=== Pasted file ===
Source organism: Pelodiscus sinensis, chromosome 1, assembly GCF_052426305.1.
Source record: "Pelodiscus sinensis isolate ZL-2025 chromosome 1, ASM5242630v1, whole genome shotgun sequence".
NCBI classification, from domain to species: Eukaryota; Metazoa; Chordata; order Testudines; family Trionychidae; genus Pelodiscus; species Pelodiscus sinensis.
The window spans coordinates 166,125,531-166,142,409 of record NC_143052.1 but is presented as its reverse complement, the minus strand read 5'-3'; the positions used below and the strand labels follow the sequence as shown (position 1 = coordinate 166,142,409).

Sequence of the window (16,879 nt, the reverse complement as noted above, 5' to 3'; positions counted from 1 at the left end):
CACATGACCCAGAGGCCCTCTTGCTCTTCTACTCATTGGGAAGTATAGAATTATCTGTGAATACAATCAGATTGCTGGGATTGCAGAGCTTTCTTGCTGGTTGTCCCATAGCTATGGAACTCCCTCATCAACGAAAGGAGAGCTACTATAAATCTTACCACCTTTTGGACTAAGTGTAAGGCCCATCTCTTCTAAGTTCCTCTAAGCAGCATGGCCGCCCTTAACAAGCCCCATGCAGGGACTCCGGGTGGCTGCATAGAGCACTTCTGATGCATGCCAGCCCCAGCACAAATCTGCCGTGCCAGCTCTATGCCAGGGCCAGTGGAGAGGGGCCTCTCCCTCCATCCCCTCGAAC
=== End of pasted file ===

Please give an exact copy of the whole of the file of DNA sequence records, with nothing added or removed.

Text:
Source organism: Pelodiscus sinensis, chromosome 1, assembly GCF_052426305.1.
Source record: "Pelodiscus sinensis isolate ZL-2025 chromosome 1, ASM5242630v1, whole genome shotgun sequence".
NCBI classification, from domain to species: Eukaryota; Metazoa; Chordata; order Testudines; family Trionychidae; genus Pelodiscus; species Pelodiscus sinensis.
The window spans coordinates 166,125,531-166,142,409 of record NC_143052.1 but is presented as its reverse complement, the minus strand read 5'-3'; the positions used below and the strand labels follow the sequence as shown (position 1 = coordinate 166,142,409).

Sequence of the window (16,879 nt, the reverse complement as noted above, 5' to 3'; positions counted from 1 at the left end):
CACATGACCCAGAGGCCCTCTTGCTCTTCTACTCATTGGGAAGTATAGAATTATCTGTGAATACAATCAGATTGCTGGGATTGCAGAGCTTTCTTGCTGGTTGTCCCATAGCTATGGAACTCCCTCATCAACGAAAGGAGAGCTACTATAAATCTTACCACCTTTTGGACTAAGTGTAAGGCCCATCTCTTCTAAGTTCCTCTAAGCAGCATGGCCGCCCTTAACAAGCCCCATGCAGGGACTCCGGGTGGCTGCATAGAGCACTTCTGATGCATGCCAGCCCCAGCACAAATCTGCCGTGCCAGCTCTATGCCAGGGCCAGTGGAGAGGGGCCTCTCCCTCCATCCCCTCGAAC